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This is an experience I had near the end of 1993 I believe. Although I’ve written it down to others a few times, it’s not in my formal archives and I have no idea where to find it, so I thought I would record it again for posterity. I remembered it after reading the latest post on the Cobalt Sigil blog.

I was definitely in a trance state, but not deeply; I was resting, having finished email, and was considering what to do about dinner, as I gazed mindlessly out my back sliding glass door. It was still very light outside though evening was approaching fast, and I was feeling a bit languid and didn’t much feel like getting up and doing anything.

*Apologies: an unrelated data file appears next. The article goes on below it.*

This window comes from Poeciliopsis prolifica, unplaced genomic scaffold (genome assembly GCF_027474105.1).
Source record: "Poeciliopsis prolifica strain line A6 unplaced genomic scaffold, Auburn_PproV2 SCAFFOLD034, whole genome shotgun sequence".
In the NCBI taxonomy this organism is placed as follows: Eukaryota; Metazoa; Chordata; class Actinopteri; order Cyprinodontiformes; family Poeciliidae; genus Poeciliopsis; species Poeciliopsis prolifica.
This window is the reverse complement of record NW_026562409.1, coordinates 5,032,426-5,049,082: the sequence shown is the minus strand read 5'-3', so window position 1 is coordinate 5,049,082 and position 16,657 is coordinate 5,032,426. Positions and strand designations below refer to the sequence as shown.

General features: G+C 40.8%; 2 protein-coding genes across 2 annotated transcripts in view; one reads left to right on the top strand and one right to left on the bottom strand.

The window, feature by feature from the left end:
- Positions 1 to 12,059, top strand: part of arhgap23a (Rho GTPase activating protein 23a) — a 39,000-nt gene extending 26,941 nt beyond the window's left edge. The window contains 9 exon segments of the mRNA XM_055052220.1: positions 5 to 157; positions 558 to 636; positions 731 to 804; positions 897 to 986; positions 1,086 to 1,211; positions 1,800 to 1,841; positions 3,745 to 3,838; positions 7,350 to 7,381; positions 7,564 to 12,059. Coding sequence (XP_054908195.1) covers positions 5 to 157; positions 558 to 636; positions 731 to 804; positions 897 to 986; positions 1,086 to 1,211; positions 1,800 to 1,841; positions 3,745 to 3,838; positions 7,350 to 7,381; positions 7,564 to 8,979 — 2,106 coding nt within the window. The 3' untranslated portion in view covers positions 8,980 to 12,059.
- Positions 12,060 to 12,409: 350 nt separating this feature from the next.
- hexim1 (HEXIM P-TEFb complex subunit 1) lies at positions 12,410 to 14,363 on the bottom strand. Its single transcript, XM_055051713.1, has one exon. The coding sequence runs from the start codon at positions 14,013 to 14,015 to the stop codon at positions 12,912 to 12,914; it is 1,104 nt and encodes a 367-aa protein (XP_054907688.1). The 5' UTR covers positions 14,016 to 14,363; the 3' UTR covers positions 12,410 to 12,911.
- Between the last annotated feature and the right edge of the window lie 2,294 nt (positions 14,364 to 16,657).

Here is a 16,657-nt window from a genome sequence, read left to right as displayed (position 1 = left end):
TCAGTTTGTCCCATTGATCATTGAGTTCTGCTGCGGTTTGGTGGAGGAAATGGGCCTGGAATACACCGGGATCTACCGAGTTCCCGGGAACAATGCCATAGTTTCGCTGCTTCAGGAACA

It took me a little while to realize that something had just happened. Often this kind of thing actually goes on for a bit before my conscious mind clues in and decides to pay attention. I had just “shared” the experience of an entity.


He had traveled far to make the request. Journeyed among many lands and strange creatures to get to the place where you could make a petition to the Gods. Maybe if you were lucky, the Gods might hear you; there was no other choice, now.

He carried the sword the King had given him personally, and he felt heavy with the responsibility. He carried the weight of worry in his heart, and the fate of his whole people upon his brow.

He had been the Captain of the Guard for the King; the people’s hero; the local Champion. Who else to take on such a task? Who else to show both the honor and courage the Gods might listen to? He had arrived at the temple finally, exhausted, and rested only long enough to hope that he was now strong enough that the Gods, any God, some God, might hear him.